The Return of 'My Little Pony'

Remember seeing Toy Story for the first time and enjoying how it brought so many of your favorite toys and games to life? It seemed like a clever gag at the time, but resurrecting toy brands in TV and film has since become big business -- or a sad indication of the dearth of good ideas in kids media these days.

The latest straight-from-the-toybox characters to get a 21st century makeover are a certain breed of candy-colored diminutive horses with Farrah Fawcett-inspired manes. Thanks to the success of last month's one-hour Disney Channel special My Little Pony: Twinkle Wish Adventures, Discovery/Hasbro has fast-tracked a MLP TV series for their new joint network. Twinkle Wish Adventures is also playing in select movie theaters this month. 

(I somehow failed to catch My Little Pony: Twinkle Wish Adventures, but the title alone tells me that, to adult eyes, these may have been the longest 60 minutes in television history.)

The last time these ponies galloped on the big screen was over 20 years ago in My Little Pony, The Movie. That "flicka" barely got out of the gate in 1986 before failing at the box office. But it inspired two different television shows -- the fantasy-world set My Little Pony in 1986 and the more real-world set My Little Pony Tales in 1992.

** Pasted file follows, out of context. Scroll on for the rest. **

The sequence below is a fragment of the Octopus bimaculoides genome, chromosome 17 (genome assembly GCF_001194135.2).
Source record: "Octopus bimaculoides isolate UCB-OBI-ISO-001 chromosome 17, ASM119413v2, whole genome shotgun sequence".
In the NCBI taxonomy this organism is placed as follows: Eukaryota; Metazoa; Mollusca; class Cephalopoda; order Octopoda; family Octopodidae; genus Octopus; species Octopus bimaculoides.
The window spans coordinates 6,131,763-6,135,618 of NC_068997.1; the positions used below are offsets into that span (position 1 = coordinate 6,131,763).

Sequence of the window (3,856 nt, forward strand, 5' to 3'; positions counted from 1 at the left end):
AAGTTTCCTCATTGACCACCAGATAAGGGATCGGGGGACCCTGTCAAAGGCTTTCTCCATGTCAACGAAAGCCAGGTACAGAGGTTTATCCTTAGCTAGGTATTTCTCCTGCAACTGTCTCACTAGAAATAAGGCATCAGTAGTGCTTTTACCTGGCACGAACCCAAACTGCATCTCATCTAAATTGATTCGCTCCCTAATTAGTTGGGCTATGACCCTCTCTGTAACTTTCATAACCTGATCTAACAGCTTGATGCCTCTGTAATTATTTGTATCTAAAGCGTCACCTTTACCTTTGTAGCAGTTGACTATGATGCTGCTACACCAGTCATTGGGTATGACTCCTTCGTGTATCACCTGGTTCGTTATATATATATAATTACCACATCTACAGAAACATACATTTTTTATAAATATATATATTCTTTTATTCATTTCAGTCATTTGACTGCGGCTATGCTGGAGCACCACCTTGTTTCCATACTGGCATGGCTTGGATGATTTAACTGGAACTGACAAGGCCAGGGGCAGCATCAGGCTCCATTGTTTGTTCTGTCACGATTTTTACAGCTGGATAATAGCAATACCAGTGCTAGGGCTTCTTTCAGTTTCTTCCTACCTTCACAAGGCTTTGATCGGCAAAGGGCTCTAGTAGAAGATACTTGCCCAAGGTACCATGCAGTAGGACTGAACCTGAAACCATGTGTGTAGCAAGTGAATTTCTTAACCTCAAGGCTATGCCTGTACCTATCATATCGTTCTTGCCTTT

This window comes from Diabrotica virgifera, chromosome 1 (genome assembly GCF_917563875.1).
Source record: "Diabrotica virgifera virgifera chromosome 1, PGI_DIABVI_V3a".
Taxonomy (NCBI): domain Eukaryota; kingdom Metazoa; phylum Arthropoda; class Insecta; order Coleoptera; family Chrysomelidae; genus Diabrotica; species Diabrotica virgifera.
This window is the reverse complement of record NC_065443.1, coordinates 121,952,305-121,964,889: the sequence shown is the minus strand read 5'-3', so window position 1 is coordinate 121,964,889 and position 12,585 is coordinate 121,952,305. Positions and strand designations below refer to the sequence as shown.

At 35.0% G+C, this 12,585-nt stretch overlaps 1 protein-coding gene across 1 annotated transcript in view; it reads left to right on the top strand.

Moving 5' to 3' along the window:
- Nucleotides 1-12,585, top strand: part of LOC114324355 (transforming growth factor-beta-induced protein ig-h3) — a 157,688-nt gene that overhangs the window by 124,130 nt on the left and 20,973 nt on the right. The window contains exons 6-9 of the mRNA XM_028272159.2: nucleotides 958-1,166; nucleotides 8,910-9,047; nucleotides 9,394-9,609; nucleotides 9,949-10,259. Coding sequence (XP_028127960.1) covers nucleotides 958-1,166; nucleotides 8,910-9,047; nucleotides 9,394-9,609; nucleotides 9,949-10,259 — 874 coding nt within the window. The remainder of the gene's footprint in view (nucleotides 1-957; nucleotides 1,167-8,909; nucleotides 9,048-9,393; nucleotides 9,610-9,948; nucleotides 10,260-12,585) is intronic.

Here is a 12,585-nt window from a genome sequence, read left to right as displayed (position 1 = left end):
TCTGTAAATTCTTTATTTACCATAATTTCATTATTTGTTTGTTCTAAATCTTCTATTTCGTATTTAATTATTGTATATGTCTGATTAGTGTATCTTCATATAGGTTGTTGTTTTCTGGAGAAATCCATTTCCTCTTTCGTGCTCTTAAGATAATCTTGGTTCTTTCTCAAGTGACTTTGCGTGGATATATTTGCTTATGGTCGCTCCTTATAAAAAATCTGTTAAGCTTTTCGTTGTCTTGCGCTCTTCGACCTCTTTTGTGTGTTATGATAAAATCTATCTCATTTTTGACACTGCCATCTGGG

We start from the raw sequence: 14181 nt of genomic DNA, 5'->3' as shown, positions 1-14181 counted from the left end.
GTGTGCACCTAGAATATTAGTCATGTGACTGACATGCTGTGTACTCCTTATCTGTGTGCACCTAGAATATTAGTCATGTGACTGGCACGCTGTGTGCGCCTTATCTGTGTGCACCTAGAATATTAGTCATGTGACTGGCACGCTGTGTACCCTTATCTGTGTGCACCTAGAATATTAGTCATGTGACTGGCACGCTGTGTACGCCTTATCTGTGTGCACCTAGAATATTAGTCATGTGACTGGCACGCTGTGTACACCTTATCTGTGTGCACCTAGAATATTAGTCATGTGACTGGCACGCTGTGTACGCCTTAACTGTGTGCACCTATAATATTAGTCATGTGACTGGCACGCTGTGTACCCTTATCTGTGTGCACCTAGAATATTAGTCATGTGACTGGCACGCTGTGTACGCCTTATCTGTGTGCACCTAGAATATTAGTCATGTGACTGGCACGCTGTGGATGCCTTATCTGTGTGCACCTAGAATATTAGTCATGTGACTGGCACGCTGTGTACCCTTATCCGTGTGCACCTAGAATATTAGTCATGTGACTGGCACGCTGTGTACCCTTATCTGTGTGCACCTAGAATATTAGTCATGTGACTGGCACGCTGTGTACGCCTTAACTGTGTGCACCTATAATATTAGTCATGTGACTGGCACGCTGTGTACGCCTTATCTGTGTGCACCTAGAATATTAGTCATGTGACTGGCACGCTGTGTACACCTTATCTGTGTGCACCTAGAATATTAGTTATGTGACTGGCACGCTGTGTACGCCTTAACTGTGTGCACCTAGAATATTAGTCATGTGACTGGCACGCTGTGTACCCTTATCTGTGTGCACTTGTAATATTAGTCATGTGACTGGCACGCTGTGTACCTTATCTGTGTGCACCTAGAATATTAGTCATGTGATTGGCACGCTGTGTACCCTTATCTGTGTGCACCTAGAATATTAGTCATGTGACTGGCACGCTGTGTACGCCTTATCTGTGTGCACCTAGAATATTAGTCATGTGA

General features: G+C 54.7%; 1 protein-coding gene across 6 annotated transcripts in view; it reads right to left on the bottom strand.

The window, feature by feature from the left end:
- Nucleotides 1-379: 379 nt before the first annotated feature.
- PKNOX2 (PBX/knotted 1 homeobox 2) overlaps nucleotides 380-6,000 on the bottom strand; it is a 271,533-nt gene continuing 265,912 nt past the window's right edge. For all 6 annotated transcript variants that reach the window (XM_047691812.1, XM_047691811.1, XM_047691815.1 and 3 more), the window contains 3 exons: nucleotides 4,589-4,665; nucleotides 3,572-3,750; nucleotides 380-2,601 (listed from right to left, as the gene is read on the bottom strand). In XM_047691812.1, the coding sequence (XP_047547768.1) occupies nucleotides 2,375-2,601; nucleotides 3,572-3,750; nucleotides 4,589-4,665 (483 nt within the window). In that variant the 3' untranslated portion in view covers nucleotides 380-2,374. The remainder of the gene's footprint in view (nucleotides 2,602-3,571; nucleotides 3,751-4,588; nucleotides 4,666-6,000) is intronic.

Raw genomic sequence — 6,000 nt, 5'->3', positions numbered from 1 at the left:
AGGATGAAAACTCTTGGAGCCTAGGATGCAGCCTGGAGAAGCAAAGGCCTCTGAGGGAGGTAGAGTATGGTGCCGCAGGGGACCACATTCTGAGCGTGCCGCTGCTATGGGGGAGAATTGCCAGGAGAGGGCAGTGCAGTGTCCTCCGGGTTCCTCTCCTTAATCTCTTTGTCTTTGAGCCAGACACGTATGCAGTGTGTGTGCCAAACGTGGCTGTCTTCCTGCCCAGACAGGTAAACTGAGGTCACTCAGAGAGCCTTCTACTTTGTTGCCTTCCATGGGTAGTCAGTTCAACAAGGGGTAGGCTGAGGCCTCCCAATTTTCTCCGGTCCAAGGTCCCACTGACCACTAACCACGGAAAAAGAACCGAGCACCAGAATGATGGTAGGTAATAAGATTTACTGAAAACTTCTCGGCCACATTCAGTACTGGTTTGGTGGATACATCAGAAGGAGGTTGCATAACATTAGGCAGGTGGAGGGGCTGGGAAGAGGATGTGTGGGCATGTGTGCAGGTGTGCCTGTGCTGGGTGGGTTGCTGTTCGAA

According to Wikipedia, these latter ponies "lived in a human-like town where they went to school, ran businesses, went on vacation and exchanged currency for goods." It was only a matter of time before they started hanging out in bars, giving rides at bat-mitzvahs, knocking over liquor stores, and starring in their own E! True Hollywood Story. But now, like Willie Aames, they're getting a Hollywood-style reprieve.  

I personally know the MLP franchise best as toys. At one time, the economy-sized ponies made perfect "Hanukkah Night Four" presents for my girls. But kids can't lovingly brush the silky mane of a character on a TV screen -- not without getting a major static shock anyway.

As long as the Ponies are getting their Hollywood moment, I suggest they hook up with Barbie, the reigning queen of toy-to-multimedia star crossover. She could show them the ropes, teach them a few makeover tricks, and best of all, they can share hair care tips and products. Can't you just picture them together on QVC?

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